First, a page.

The research has been published in the journal Nature Astronomy and has been accessed by Financial Express Online.
The team is of the opinion that the gas ejection is due to the collision of two galaxies. (Image: ESO/M. Kornmesser)
Galaxy death: When stars stop forming in a galaxy, that marks the beginning of the death of that galaxy. This is something scientists have known for long, but they had never witnessed this happening clearly in a far away galaxy. Until now. A team of astronomers has now been able to witness a galaxy eject about half of its gas which was capable of forming stars. The team managed to see this phenomenon with the help of the European Southern Observatory (ESO)-powered Atacama Large Millimeter/submillimeter Array (ALMA). The research has been published in the journal Nature Astronomy and has been accessed by Financial Express Online.
In a statement, the ESO said that the galaxy is ejecting the gas at an alarming rate. Currently, the galaxy is ejecting gas equivalent to 10,000 Suns every year, meaning that it is very quickly losing its fuel to make new stars. According to the astronomers, the galaxy started losing its gas after it collided with another galaxy, potentially bringing a change in the astronomers’ beliefs on what causes galaxies to end.
The galaxy called ID2299 is at a distance of 9 billion light years from the Earth, which means that the galaxy’s light takes 9 billion years to reach the Earth, and what the astronomers have witnessed now had actually taken place when the universe was only about 4.5 billion years old.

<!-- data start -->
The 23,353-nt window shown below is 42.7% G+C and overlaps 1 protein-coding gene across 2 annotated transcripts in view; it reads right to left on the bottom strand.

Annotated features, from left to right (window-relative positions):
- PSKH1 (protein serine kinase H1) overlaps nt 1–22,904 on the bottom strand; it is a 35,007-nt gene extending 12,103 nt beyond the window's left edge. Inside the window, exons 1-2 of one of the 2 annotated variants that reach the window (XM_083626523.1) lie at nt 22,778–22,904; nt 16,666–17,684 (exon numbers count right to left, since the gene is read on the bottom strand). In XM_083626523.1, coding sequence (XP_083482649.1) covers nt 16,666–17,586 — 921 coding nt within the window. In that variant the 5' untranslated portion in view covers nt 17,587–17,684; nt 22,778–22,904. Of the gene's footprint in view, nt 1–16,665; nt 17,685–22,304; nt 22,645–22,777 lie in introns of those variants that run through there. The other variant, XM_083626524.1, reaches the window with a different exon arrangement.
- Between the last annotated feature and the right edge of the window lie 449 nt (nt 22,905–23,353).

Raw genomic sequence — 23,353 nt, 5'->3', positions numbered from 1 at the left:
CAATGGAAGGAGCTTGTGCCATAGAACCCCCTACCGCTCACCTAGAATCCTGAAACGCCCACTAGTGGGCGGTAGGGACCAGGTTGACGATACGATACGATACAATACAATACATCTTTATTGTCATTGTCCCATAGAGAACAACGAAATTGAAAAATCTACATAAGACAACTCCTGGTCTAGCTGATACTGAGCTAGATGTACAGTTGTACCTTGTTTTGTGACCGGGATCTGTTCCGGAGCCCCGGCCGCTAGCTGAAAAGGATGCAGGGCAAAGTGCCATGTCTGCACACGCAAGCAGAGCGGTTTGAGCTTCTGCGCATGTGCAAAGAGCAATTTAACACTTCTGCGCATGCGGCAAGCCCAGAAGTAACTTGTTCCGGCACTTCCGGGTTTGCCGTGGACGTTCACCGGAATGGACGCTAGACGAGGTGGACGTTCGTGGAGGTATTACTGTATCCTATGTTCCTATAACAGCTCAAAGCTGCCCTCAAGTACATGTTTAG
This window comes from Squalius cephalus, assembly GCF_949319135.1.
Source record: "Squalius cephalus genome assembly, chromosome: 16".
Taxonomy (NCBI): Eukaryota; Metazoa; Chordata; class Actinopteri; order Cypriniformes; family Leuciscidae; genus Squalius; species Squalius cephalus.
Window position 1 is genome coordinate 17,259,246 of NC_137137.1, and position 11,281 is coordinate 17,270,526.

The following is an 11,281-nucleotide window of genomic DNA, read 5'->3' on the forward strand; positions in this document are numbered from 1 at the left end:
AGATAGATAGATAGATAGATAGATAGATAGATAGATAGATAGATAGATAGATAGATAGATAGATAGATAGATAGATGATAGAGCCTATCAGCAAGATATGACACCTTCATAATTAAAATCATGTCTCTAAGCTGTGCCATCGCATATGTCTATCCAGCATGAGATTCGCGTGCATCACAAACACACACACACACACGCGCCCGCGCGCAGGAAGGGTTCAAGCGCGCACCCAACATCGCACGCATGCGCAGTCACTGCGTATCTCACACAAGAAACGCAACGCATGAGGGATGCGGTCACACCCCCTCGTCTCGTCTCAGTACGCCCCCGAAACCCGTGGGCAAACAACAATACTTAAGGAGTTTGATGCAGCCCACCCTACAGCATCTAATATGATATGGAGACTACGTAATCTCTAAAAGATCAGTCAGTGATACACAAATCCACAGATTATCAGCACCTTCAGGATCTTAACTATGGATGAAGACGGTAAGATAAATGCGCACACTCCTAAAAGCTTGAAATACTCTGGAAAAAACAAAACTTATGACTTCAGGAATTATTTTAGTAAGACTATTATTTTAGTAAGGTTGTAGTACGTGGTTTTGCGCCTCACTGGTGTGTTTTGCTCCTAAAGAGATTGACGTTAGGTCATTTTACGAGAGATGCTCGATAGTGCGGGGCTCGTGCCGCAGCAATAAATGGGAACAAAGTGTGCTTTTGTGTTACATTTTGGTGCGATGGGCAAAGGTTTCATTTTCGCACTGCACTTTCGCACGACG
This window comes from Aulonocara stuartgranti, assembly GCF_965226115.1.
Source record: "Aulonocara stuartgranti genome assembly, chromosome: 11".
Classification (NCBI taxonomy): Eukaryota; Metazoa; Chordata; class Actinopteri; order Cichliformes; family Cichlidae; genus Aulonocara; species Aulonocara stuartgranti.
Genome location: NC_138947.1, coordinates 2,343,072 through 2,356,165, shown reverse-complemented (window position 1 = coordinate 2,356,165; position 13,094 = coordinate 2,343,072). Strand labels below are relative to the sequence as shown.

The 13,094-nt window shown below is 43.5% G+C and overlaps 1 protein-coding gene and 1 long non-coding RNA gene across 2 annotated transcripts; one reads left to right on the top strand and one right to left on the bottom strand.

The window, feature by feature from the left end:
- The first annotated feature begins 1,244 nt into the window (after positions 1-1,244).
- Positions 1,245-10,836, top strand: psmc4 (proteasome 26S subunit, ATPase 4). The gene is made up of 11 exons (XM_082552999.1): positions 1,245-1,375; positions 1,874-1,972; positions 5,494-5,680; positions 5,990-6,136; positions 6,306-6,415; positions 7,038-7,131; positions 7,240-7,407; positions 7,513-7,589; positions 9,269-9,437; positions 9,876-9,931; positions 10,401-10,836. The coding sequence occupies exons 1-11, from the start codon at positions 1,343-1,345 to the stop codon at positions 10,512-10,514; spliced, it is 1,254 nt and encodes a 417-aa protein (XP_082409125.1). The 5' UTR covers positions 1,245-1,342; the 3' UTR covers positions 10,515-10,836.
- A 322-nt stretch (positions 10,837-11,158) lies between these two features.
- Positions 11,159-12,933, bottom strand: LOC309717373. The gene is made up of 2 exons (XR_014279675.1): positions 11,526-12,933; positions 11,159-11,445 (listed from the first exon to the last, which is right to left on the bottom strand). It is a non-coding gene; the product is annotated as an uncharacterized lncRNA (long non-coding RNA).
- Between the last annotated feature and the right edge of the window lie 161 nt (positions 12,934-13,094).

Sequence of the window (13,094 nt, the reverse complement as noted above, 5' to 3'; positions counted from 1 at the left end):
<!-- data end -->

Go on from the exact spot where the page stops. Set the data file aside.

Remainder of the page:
The statement by ESO quoted study’s lead researcher Annagrazia Puglisi as saying that this marks the first time astronomers have witnessed the beginning of the death of a massive star-forming galaxy at such a vast distance due to a huge amount of cold gas ejection.
Since the event is currently taking place from the Earth’s perspective, the astronomers believe that the galaxy would reach its end in another few tens of millions of years, since the ID2299 is losing its gas at a whopping rate of 46%, while the remaining gas is being used to form stars. What makes things worse is that the galaxy is forming stars at a much faster rate than the Milky Way, quickly exhausting the gas of ID2299.
The team is of the opinion that the gas ejection is due to the collision of two galaxies, which merged to form the ID2299. Scientists were able to find out about this collision when they happened to catch an elongated stream of gas and stars extending into space. This phenomenon is called ‘tidal tail’ and is usually very faint to be captured at such a distance, but astronomers saw this when the event was still bright because it was just being launched into space.